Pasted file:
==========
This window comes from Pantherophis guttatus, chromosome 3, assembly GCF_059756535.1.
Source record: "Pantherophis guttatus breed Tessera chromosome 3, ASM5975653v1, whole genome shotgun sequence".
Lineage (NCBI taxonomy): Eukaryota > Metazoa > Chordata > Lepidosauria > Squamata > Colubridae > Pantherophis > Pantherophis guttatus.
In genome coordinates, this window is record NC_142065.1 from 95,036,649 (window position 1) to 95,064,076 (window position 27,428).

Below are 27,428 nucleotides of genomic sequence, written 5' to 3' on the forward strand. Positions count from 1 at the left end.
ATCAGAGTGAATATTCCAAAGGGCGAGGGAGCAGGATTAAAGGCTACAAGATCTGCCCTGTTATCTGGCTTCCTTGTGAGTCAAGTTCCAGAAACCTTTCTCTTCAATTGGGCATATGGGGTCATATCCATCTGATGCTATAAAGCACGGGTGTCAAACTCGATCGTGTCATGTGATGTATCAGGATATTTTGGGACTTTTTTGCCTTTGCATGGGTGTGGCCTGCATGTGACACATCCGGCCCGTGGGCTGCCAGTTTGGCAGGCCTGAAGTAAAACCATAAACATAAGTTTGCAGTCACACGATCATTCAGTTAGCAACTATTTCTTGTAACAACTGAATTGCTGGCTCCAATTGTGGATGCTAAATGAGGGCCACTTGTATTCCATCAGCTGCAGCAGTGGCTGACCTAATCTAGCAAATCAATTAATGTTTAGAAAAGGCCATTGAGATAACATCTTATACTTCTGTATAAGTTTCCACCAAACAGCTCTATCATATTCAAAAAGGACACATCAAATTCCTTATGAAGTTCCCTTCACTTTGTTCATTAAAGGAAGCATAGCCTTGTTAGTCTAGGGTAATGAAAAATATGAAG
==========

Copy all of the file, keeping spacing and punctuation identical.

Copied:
This window comes from Pantherophis guttatus, chromosome 3, assembly GCF_059756535.1.
Source record: "Pantherophis guttatus breed Tessera chromosome 3, ASM5975653v1, whole genome shotgun sequence".
Lineage (NCBI taxonomy): Eukaryota > Metazoa > Chordata > Lepidosauria > Squamata > Colubridae > Pantherophis > Pantherophis guttatus.
In genome coordinates, this window is record NC_142065.1 from 95,036,649 (window position 1) to 95,064,076 (window position 27,428).

Below are 27,428 nucleotides of genomic sequence, written 5' to 3' on the forward strand. Positions count from 1 at the left end.
ATCAGAGTGAATATTCCAAAGGGCGAGGGAGCAGGATTAAAGGCTACAAGATCTGCCCTGTTATCTGGCTTCCTTGTGAGTCAAGTTCCAGAAACCTTTCTCTTCAATTGGGCATATGGGGTCATATCCATCTGATGCTATAAAGCACGGGTGTCAAACTCGATCGTGTCATGTGATGTATCAGGATATTTTGGGACTTTTTTGCCTTTGCATGGGTGTGGCCTGCATGTGACACATCCGGCCCGTGGGCTGCCAGTTTGGCAGGCCTGAAGTAAAACCATAAACATAAGTTTGCAGTCACACGATCATTCAGTTAGCAACTATTTCTTGTAACAACTGAATTGCTGGCTCCAATTGTGGATGCTAAATGAGGGCCACTTGTATTCCATCAGCTGCAGCAGTGGCTGACCTAATCTAGCAAATCAATTAATGTTTAGAAAAGGCCATTGAGATAACATCTTATACTTCTGTATAAGTTTCCACCAAACAGCTCTATCATATTCAAAAAGGACACATCAAATTCCTTATGAAGTTCCCTTCACTTTGTTCATTAAAGGAAGCATAGCCTTGTTAGTCTAGGGTAATGAAAAATATGAAG